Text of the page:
11 Jan Welcome to GingerRunner.com!
I am very excited to debut the new site, GingerRunner.com! If you haven’t watched it yet, please check out the video where I introduce who I am and talk about the site’s purpose HERE.
So, why did I choose to make this site?
Well, let me take you back. Waaay back. So when I was in Junior High, I ran cross country. I was never particularly good, in fact I was easily one of the worst runners on the team. The only reason I did it was because I thought I had to in order to stay in shape – though the only shape I was ever in was ‘soft’. I wasn’t a fat kid, just that awkward “big boned” kid that was always uncomfortable in gym class, in bathing suits, and around girls. I thought cross country would make me a leaner, handsom-er machine that girls would fawn over. Nope. It just made me feel like I couldn’t run.
Jump ahead to high school where I continued to pursue cross country, soccer, track & field, and a variety of other extra-curricular sports – never well enough. The more I participated, the more I hated the idea of competing against other athletes who were always going to be better than me. Such a bummer, right? I began to focus my attention on my school work, comedy endeavors, and REAL life. Now we’re talkin’.
In college, I continued with my academics, comedy, and new-found drinking hobbies till a trip home to my family in early 2001 sparked something new. My older brother and father were reminiscing about a bike ride that they did together years earlier. It was called the STP or Seattle To Portland bike ride. It’s 220 miles of pure bike riding bliss. My brother had done it twice, the first time when he was younger with my dad in 2 days, then once again when he was my age in 1 day. During that attempt he had suffered an irreparable flat tire 6 miles from the finish. He walked the rest.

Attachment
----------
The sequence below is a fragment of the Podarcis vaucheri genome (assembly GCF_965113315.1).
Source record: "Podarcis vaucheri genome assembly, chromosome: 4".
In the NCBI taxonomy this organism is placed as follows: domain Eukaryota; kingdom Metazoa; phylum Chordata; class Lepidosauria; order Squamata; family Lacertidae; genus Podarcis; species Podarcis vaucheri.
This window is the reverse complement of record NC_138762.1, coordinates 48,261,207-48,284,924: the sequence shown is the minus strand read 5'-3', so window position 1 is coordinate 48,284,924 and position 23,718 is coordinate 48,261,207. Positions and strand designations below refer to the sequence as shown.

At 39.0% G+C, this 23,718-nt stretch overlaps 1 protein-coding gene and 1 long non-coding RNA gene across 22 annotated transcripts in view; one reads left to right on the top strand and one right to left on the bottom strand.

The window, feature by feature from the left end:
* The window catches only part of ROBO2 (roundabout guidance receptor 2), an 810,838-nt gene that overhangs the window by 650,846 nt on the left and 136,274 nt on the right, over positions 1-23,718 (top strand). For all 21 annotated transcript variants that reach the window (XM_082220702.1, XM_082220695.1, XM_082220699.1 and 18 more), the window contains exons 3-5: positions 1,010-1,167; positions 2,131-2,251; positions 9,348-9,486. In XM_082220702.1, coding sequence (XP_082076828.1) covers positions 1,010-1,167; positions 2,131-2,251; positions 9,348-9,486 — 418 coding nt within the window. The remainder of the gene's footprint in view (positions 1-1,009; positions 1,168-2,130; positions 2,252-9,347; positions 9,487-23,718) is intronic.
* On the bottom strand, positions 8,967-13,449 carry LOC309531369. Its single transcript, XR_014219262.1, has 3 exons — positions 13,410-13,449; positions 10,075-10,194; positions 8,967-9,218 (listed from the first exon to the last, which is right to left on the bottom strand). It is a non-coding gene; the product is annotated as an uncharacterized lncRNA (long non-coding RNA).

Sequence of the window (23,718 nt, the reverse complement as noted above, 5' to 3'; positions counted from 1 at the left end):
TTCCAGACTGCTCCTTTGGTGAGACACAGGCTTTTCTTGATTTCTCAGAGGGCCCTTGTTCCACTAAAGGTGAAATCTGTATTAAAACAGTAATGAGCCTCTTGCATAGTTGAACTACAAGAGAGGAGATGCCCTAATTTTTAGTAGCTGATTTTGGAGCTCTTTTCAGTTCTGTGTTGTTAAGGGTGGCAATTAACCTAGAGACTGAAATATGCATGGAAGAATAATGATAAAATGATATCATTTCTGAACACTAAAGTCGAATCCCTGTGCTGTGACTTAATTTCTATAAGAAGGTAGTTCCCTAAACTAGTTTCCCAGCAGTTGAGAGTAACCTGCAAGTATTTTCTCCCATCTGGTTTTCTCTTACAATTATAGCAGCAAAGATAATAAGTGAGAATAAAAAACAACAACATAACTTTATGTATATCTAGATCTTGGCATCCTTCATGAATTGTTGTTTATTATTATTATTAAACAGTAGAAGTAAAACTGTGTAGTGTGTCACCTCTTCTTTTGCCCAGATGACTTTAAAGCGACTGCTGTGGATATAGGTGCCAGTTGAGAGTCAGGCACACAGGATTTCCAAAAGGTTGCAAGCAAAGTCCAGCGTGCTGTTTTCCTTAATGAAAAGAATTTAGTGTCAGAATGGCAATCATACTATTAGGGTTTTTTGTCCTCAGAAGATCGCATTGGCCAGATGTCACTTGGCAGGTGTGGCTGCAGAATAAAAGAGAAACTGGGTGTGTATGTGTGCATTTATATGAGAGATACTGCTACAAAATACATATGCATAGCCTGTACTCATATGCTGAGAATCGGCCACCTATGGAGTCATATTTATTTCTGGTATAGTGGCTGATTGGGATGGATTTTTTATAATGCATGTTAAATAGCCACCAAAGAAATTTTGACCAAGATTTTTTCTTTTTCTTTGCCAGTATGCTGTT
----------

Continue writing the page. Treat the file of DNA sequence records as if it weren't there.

This spurned something inside of me. At this point, it had nothing to do with picking up an endurance sport to lose weight or get ladies, it was about tradition and legacy. I knew that that year was the year I would follow in both my father’s and brother’s footsteps by completing the STP in 1 day. I signed up for the race the next week. Only 1 problem, I didn’t have a bike.
I talked my brother into letting me use one of his older frames – the exact bike he used to attempt the single-day STP. I trained for months riding longer and longer between classes, after classes, at night, on weekends, and whenever I had free time. I crashed, fell off the bike, broke chains and suffered all there is to suffer when learning distance bike riding. Upon raceday, I was ready. And I did it. I completed the 220 mile trek in under 10 hours 30 minutes. Not an unbelievable time, but that wasn’t the point. I did something for MYSELF and not for others. At this point, there was no turning back. I was hooked. I just didn’t know it yet.